A Cure for a Case of the Mondays: Thoughts on Writing & Life

Even if you’ve never seen the movie Office Space, you’ve probably seen a meme with corporate drones hanging around soulless cubicles and whining about the beginning of the workweek. “Looks like someone’s got a case of the Mondays,” chides a coworker, just as the main character, Peter, is about to lose his mind.

As I’m writing this, it’s a beautiful Tuesday in early June, which means that yesterday, of course, was Monday. I have to admit with some embarrassment that during the early days of shelter-in-place, I found it a challenge to keep track of which day it was. If I only had a paper calendar to go by, or even etching tally marks onto the wall à la prison cell cliché, I would’ve lost track ages ago (thankfully, my smartphone and my husband keep me well-informed). My friend told me that this happens to many people in retirement, but hopefully that’s a long way off.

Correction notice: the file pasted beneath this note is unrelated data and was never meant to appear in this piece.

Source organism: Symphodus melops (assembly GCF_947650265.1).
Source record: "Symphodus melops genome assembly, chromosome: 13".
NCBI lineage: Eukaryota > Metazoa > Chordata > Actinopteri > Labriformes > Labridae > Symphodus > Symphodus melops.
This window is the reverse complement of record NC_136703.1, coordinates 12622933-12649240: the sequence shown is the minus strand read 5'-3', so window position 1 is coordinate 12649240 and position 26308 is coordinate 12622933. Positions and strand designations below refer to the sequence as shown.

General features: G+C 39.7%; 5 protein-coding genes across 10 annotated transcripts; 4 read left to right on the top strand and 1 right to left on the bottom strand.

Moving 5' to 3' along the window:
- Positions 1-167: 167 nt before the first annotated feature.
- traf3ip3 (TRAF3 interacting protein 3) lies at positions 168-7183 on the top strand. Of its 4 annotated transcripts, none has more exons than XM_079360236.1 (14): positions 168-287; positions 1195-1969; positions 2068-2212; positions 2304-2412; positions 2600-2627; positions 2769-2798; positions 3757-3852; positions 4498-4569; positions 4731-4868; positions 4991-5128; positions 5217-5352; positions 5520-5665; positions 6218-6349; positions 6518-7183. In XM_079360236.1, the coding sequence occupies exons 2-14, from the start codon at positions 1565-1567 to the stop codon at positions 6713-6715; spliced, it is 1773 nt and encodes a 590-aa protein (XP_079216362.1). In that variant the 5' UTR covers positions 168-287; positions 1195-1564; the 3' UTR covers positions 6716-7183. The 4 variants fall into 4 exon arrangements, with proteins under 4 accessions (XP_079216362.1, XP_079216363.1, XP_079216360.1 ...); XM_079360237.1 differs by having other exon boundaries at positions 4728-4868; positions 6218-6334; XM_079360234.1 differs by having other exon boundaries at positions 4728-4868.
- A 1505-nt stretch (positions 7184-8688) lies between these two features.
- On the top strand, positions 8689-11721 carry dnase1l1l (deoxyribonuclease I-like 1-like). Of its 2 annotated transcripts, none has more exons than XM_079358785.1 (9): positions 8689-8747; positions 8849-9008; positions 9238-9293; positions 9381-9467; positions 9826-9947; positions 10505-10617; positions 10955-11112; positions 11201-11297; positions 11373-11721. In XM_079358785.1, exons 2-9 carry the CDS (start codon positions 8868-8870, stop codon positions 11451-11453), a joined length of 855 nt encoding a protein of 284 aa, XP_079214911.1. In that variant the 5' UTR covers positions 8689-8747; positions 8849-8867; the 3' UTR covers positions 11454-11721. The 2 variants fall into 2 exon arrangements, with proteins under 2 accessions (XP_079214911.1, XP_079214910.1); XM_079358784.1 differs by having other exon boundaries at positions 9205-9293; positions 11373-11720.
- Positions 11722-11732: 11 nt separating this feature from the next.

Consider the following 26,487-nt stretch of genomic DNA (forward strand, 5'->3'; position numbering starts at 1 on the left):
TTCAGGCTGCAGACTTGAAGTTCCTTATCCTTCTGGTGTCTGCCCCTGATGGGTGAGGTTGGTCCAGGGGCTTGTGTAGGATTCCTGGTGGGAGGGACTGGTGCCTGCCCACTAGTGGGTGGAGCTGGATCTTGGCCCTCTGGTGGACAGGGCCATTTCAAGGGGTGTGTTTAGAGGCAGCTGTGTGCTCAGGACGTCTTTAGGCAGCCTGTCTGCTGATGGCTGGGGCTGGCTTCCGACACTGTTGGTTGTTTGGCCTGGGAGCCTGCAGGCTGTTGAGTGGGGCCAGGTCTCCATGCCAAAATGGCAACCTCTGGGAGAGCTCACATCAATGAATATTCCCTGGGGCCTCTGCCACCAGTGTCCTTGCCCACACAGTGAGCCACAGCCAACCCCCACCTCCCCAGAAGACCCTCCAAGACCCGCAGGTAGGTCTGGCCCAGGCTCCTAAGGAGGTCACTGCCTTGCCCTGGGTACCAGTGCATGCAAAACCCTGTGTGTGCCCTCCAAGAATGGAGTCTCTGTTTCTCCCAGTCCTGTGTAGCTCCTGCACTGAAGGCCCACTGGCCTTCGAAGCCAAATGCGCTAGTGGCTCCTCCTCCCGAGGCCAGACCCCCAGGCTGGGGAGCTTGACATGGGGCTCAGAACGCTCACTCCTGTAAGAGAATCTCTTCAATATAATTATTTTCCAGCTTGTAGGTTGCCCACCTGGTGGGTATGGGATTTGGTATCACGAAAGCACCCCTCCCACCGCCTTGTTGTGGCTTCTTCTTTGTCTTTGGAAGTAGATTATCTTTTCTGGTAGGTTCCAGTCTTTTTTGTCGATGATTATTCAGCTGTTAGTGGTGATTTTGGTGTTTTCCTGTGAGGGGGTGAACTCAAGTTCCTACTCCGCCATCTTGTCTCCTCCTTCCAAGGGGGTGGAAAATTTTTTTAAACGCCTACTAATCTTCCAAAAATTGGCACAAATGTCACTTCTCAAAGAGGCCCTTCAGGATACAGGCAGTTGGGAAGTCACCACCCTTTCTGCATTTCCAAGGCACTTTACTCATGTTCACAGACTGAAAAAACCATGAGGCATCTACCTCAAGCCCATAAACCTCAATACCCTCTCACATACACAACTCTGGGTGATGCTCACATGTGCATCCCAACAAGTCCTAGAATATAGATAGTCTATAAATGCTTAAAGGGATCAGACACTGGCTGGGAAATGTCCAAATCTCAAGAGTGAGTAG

A few years ago, Pre-Pandemic A.D., I decided to leave my corporate job to focus on my newborn for a while (I wrote more about that life-changing decision here, and how it influenced my author journey.) I wasn’t sure when I’d return to the office, but I was certain those days weren’t over. In between naptime and playtime, I dabbled with writing – creative nonfiction, poetry, and short stories – nothing serious, all just for fun, and all just for my own outlet and creative pleasure. Fast-forward to early 2020, and I’m back on the job market when *poof*, the market simply disappears. What do I do? Nose to the grindstone, I write.